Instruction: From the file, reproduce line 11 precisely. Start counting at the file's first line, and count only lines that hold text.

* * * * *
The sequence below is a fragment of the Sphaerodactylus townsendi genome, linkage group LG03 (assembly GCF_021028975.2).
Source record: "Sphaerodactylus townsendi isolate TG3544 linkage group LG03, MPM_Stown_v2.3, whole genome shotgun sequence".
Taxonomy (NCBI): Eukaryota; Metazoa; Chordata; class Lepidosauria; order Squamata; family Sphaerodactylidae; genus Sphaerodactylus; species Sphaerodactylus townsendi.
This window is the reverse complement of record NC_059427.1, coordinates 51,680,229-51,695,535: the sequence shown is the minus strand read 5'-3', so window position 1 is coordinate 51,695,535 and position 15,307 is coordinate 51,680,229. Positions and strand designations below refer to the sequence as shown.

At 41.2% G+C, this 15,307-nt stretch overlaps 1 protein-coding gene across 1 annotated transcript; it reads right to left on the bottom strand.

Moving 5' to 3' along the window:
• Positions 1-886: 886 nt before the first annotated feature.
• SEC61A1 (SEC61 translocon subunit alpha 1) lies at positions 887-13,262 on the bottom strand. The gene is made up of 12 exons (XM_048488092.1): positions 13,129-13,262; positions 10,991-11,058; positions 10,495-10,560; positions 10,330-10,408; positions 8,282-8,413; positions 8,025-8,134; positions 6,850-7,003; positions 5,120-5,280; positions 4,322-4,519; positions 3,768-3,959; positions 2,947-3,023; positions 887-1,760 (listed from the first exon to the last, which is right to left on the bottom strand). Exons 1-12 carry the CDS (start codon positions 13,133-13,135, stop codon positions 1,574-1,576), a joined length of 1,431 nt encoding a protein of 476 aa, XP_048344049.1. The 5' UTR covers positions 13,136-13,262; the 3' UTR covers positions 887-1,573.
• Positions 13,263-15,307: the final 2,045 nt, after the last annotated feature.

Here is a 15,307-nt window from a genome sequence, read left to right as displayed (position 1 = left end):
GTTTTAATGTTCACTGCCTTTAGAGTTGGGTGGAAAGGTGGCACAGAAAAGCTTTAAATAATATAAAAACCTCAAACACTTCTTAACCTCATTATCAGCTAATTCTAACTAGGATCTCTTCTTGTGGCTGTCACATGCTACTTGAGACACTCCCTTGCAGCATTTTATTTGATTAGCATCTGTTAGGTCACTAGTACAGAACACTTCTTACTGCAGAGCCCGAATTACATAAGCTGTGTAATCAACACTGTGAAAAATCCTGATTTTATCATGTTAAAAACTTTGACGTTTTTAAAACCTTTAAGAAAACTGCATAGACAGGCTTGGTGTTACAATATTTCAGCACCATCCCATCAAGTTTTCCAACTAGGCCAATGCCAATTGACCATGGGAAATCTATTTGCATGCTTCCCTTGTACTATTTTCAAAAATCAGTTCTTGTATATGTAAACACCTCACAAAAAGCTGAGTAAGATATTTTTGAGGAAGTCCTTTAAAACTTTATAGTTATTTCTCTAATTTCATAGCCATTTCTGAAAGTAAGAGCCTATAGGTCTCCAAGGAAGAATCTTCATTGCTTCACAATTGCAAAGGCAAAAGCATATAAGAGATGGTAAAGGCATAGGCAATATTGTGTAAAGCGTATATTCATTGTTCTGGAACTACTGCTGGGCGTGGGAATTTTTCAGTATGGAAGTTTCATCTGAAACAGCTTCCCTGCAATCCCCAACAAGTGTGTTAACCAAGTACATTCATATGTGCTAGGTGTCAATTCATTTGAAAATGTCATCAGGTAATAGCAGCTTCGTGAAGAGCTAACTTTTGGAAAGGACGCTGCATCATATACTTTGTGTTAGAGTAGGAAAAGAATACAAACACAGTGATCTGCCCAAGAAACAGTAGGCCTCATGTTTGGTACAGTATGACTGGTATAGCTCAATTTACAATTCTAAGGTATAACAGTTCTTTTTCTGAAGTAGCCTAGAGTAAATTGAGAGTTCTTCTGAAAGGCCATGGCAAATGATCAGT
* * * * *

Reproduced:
GTTTTAATGTTCACTGCCTTTAGAGTTGGGTGGAAAGGTGGCACAGAAAAGCTTTAAATAATATAAAAACCTCAAACACTTCTTAACCTCATTATCAGCTAATTCTAACTAGGATCTCTTCTTGTGGCTGTCACATGCTACTTGAGACACTCCCTTGCAGCATTTTATTTGATTAGCATCTGTTAGGTCACTAGTACAGAACACTTCTTACTGCAGAGCCCGAATTACATAAGCTGTGTAATCAACACTGTGAAAAATCCTGATTTTATCATGTTAAAAACTTTGACGTTTTTAAAACCTTTAAGAAAACTGCATAGACAGGCTTGGTGTTACAATATTTCAGCACCATCCCATCAAGTTTTCCAACTAGGCCAATGCCAATTGACCATGGGAAATCTATTTGCATGCTTCCCTTGTACTATTTTCAAAAATCAGTTCTTGTATATGTAAACACCTCACAAAAAGCTGAGTAAGATATTTTTGAGGAAGTCCTTTAAAACTTTATAGTTATTTCTCTAATTTCATAGCCATTTCTGAAAGTAAGAGCCTATAGGTCTCCAAGGAAGAATCTTCATTGCTTCACAATTGCAAAGGCAAAAGCATATAAGAGATGGTAAAGGCATAGGCAATATTGTGTAAAGCGTATATTCATTGTTCTGGAACTACTGCTGGGCGTGGGAATTTTTCAGTATGGAAGTTTCATCTGAAACAGCTTCCCTGCAATCCCCAACAAGTGTGTTAACCAAGTACATTCATATGTGCTAGGTGTCAATTCATTTGAAAATGTCATCAGGTAATAGCAGCTTCGTGAAGAGCTAACTTTTGGAAAGGACGCTGCATCATATACTTTGTGTTAGAGTAGGAAAAGAATACAAACACAGTGATCTGCCCAAGAAACAGTAGGCCTCATGTTTGGTACAGTATGACTGGTATAGCTCAATTTACAATTCTAAGGTATAACAGTTCTTTTTCTGAAGTAGCCTAGAGTAAATTGAGAGTTCTTCTGAAAGGCCATGGCAAATGATCAGT